A new Fordham Institute report authored by University of Texas professor Matt Giani finds that industry-recognized credentials (IRCs) are “mostly not transformative” for the high school students who earn them. But the truth is that it’s all about the context.
As a longtime statewide coordinator for career and technical education (CTE) in Texas, I see firsthand how CTE and IRCs can be transformative in students’ lives. For example, earlier this year, I visited a large school district on the border, and when I asked about their CTE program and its positive points, I heard eye-opening testimony from the superintendent. She passionately explained how much local parents and families loved IRCs. Why? Largely because earning an IRC could give the whole family an economic boost, providing hope for a better future and a way out of the poverty they were stuck in. Something as seemingly simple as a Certified Nursing Assistant certification (CNA) was viewed as transformative in the eyes of the community and its families. While a CNA is widely regarded by many experts as merely a “nice to have” or as a steppingstone entry-level piece to larger career opportunities, families may place much higher value on these credentials, based on their local context.
Another example of the importance of local context occurred in another site visit to a large urban district with a robust CTE program. One of the highlights of the three-day campus visit was the opportunity to talk to a number of CTE students in the school. They were, in many ways, just like the students quoted throughout the new Fordham report. These young people were refreshing, honest, and able to see things differently.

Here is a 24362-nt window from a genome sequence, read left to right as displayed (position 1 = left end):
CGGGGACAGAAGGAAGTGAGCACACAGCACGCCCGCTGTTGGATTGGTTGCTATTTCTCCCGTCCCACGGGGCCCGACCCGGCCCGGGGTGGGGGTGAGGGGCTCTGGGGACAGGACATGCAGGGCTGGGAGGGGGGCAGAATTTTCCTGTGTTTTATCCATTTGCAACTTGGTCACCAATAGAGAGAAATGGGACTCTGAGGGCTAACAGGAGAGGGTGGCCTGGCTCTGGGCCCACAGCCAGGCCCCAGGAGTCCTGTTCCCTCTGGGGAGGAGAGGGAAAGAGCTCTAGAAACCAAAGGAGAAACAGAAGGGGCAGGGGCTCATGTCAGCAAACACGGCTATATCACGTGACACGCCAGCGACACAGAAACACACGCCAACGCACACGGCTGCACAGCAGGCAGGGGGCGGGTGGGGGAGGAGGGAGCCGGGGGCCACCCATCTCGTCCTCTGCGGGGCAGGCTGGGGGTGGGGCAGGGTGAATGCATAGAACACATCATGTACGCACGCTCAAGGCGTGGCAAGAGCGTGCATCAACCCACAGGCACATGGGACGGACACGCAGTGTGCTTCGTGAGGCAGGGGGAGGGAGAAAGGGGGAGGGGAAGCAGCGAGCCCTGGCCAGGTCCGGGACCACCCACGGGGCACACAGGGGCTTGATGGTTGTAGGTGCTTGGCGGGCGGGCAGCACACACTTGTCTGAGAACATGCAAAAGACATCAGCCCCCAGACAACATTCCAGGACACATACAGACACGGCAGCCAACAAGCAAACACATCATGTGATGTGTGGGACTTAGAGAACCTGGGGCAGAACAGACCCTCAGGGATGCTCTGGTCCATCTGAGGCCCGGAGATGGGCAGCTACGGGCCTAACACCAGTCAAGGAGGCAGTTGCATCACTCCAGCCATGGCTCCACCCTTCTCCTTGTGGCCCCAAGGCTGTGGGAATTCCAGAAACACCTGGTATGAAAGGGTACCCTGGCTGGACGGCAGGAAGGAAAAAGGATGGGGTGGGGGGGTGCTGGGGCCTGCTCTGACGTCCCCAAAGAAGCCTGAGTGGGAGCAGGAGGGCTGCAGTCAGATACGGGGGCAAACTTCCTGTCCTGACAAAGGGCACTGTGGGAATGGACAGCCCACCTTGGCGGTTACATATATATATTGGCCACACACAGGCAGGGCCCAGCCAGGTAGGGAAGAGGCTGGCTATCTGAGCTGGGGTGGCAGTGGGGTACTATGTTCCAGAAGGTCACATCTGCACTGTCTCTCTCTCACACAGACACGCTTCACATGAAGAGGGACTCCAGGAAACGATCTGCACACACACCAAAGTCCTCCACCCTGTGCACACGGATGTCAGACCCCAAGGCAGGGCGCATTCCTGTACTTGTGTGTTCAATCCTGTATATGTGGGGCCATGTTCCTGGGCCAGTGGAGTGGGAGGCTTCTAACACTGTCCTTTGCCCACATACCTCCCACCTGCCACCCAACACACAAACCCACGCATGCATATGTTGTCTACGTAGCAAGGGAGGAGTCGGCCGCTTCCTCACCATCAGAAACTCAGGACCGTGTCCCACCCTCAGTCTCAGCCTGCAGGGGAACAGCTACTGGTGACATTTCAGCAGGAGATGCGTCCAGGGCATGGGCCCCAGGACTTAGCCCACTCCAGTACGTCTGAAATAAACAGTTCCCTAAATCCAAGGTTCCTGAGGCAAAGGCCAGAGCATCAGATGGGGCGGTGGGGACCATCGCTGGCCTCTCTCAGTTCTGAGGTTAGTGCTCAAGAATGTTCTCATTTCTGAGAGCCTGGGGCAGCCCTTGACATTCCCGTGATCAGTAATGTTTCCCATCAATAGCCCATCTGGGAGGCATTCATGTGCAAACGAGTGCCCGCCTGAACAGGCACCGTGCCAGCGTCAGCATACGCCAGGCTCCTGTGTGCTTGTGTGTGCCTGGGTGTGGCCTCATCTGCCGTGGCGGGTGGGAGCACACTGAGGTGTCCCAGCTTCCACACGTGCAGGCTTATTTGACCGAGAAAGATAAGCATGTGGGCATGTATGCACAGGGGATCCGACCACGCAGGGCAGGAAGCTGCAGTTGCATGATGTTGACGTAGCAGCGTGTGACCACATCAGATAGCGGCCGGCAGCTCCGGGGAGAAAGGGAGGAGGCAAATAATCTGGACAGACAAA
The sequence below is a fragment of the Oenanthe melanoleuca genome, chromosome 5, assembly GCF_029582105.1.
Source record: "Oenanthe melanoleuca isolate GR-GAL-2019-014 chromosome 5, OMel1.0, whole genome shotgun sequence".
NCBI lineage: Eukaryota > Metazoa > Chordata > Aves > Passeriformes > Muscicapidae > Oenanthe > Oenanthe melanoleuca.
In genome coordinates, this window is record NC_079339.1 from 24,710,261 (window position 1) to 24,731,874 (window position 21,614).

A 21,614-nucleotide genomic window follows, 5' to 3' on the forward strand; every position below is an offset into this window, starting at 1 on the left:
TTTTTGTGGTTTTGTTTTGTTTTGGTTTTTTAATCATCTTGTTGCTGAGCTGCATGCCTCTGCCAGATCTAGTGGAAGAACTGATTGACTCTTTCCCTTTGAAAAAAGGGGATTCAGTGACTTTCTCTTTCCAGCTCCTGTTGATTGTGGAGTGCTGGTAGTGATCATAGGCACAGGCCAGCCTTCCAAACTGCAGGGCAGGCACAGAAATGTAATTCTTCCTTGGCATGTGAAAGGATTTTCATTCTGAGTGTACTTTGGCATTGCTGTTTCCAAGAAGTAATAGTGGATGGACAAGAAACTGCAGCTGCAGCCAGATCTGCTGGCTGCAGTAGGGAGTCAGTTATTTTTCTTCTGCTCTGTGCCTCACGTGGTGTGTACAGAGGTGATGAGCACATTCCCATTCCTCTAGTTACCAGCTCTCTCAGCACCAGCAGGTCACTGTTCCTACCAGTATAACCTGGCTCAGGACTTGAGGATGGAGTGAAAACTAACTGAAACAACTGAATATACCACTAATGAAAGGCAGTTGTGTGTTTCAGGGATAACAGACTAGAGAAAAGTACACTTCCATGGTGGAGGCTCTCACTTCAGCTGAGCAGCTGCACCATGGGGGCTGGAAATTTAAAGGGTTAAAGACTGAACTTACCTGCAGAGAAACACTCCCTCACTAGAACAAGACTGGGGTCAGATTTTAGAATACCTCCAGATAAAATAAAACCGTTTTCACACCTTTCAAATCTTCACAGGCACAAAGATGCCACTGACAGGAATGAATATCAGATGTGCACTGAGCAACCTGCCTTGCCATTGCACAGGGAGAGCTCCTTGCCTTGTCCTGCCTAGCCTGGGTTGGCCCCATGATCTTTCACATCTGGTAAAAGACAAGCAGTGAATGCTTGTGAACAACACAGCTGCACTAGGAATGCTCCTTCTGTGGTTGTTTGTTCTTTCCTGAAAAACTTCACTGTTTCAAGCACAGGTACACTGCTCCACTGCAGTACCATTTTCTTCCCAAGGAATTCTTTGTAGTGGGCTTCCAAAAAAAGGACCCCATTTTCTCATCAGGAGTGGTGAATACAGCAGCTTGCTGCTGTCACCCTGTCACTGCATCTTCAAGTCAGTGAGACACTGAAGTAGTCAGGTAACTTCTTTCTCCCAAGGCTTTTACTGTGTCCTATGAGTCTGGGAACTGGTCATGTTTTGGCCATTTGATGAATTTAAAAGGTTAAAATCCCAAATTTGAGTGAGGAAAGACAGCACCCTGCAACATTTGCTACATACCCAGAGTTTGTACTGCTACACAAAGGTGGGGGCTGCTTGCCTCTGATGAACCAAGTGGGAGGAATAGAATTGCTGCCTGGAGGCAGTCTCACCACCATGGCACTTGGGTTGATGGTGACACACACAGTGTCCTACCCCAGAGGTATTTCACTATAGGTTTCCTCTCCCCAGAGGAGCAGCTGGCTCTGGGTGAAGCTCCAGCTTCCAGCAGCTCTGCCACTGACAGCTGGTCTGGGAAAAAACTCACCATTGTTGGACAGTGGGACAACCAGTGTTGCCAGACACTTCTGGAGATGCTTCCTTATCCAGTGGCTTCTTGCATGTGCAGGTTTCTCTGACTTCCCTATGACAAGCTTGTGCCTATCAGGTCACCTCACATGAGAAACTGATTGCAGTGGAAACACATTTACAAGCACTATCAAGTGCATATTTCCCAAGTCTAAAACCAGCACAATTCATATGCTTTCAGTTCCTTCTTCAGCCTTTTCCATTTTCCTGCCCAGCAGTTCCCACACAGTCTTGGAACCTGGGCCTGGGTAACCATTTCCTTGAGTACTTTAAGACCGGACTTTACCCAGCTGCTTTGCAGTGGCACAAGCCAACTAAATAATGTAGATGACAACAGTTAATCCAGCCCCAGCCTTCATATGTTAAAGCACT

One young man told us he was in the Health Science career cluster because he and his parents wanted him to become a doctor. He told me that he had obtained the Certified Pharmacy Technician certification and was doing a paid practicum as a tech in a local pharmacy. It was a smart move because he was gaining valuable practical experience on the job in pharmaceuticals, and this knowledge would help him succeed in medical school down the road. He was also saving money to help pay for his further education. He acknowledged that he was taking a different path from the traditional “academic” one of his friends who had similar goals, but he thought he had it figured out.
This fresh approach to high school for students focused on academics is something CTE programs should build on and promote. In Texas, for example, we are considering how rigorous core courses such as Advanced Placement and International Baccalaureate can be embedded into our programs of study, which will more clearly demonstrate how CTE programs truly integrate academic learning and technical skills and knowledge. Stay tuned for that important work.
CTE continues to trend upward. And on the ground here in Texas, we can see that IRCs are helping that along—and that, in many local contexts, they can transform students’ lives. School systems just have to continue making changes that help IRCs add to students’ educational outcomes, especially among low-income and minority groups, who have historically been underserved. IRCs should be integral to districts’ efforts to develop robust and industry connected programs of study. Texas, for example, has clearly identified and connected them to schools’ grades on the state’s A-to-F accountability system, and this has made educators and their leaders pay more attention to IRCs, since they’re a part of how their efforts are scored. Other states can and should follow suit. If they do, more lives will be transformed.